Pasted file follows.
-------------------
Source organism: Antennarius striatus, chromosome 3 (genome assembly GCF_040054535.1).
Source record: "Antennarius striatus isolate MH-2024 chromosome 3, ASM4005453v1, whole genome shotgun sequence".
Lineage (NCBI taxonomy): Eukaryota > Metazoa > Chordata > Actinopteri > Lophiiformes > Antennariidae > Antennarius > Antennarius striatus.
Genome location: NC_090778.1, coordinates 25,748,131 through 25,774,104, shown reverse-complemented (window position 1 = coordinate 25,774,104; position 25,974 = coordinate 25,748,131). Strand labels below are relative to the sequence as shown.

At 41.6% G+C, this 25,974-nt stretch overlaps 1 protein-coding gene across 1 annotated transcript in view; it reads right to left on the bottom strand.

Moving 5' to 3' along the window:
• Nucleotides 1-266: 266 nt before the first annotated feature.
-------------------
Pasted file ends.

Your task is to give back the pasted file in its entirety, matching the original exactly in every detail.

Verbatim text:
Source organism: Antennarius striatus, chromosome 3 (genome assembly GCF_040054535.1).
Source record: "Antennarius striatus isolate MH-2024 chromosome 3, ASM4005453v1, whole genome shotgun sequence".
Lineage (NCBI taxonomy): Eukaryota > Metazoa > Chordata > Actinopteri > Lophiiformes > Antennariidae > Antennarius > Antennarius striatus.
Genome location: NC_090778.1, coordinates 25,748,131 through 25,774,104, shown reverse-complemented (window position 1 = coordinate 25,774,104; position 25,974 = coordinate 25,748,131). Strand labels below are relative to the sequence as shown.

At 41.6% G+C, this 25,974-nt stretch overlaps 1 protein-coding gene across 1 annotated transcript in view; it reads right to left on the bottom strand.

Moving 5' to 3' along the window:
• Nucleotides 1-266: 266 nt before the first annotated feature.